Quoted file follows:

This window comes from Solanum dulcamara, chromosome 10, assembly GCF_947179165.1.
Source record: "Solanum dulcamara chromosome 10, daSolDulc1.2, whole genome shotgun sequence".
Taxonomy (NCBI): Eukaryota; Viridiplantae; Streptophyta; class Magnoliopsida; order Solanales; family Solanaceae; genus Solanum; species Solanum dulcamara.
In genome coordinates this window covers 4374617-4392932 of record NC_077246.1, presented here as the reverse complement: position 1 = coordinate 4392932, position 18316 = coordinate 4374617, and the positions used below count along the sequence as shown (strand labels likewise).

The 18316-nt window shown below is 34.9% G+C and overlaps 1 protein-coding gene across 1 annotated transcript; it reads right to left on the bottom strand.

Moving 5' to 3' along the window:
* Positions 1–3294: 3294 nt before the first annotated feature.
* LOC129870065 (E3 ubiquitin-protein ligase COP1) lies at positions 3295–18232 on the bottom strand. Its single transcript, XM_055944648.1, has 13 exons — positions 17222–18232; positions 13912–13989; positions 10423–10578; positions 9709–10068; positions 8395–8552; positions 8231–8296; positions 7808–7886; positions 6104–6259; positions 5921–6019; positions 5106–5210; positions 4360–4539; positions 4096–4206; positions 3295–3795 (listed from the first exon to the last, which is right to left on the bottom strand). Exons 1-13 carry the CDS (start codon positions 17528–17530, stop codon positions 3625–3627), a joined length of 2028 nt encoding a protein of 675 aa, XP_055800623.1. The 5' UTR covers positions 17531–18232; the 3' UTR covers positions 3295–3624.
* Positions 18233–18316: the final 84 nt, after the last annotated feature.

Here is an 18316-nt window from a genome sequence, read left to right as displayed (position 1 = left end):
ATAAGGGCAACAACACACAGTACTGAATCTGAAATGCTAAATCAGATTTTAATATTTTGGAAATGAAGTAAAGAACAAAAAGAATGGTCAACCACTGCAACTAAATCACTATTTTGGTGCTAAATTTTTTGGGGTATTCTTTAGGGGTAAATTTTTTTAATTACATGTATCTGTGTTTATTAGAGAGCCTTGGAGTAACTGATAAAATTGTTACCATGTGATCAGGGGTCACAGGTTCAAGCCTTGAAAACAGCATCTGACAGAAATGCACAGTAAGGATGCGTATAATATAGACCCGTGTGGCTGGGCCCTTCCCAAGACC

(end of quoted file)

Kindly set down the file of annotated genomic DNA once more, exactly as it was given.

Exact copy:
This window comes from Solanum dulcamara, chromosome 10, assembly GCF_947179165.1.
Source record: "Solanum dulcamara chromosome 10, daSolDulc1.2, whole genome shotgun sequence".
Taxonomy (NCBI): Eukaryota; Viridiplantae; Streptophyta; class Magnoliopsida; order Solanales; family Solanaceae; genus Solanum; species Solanum dulcamara.
In genome coordinates this window covers 4374617-4392932 of record NC_077246.1, presented here as the reverse complement: position 1 = coordinate 4392932, position 18316 = coordinate 4374617, and the positions used below count along the sequence as shown (strand labels likewise).

The 18316-nt window shown below is 34.9% G+C and overlaps 1 protein-coding gene across 1 annotated transcript; it reads right to left on the bottom strand.

Moving 5' to 3' along the window:
* Positions 1–3294: 3294 nt before the first annotated feature.
* LOC129870065 (E3 ubiquitin-protein ligase COP1) lies at positions 3295–18232 on the bottom strand. Its single transcript, XM_055944648.1, has 13 exons — positions 17222–18232; positions 13912–13989; positions 10423–10578; positions 9709–10068; positions 8395–8552; positions 8231–8296; positions 7808–7886; positions 6104–6259; positions 5921–6019; positions 5106–5210; positions 4360–4539; positions 4096–4206; positions 3295–3795 (listed from the first exon to the last, which is right to left on the bottom strand). Exons 1-13 carry the CDS (start codon positions 17528–17530, stop codon positions 3625–3627), a joined length of 2028 nt encoding a protein of 675 aa, XP_055800623.1. The 5' UTR covers positions 17531–18232; the 3' UTR covers positions 3295–3624.
* Positions 18233–18316: the final 84 nt, after the last annotated feature.

Here is an 18316-nt window from a genome sequence, read left to right as displayed (position 1 = left end):
ATAAGGGCAACAACACACAGTACTGAATCTGAAATGCTAAATCAGATTTTAATATTTTGGAAATGAAGTAAAGAACAAAAAGAATGGTCAACCACTGCAACTAAATCACTATTTTGGTGCTAAATTTTTTGGGGTATTCTTTAGGGGTAAATTTTTTTAATTACATGTATCTGTGTTTATTAGAGAGCCTTGGAGTAACTGATAAAATTGTTACCATGTGATCAGGGGTCACAGGTTCAAGCCTTGAAAACAGCATCTGACAGAAATGCACAGTAAGGATGCGTATAATATAGACCCGTGTGGCTGGGCCCTTCCCAAGACC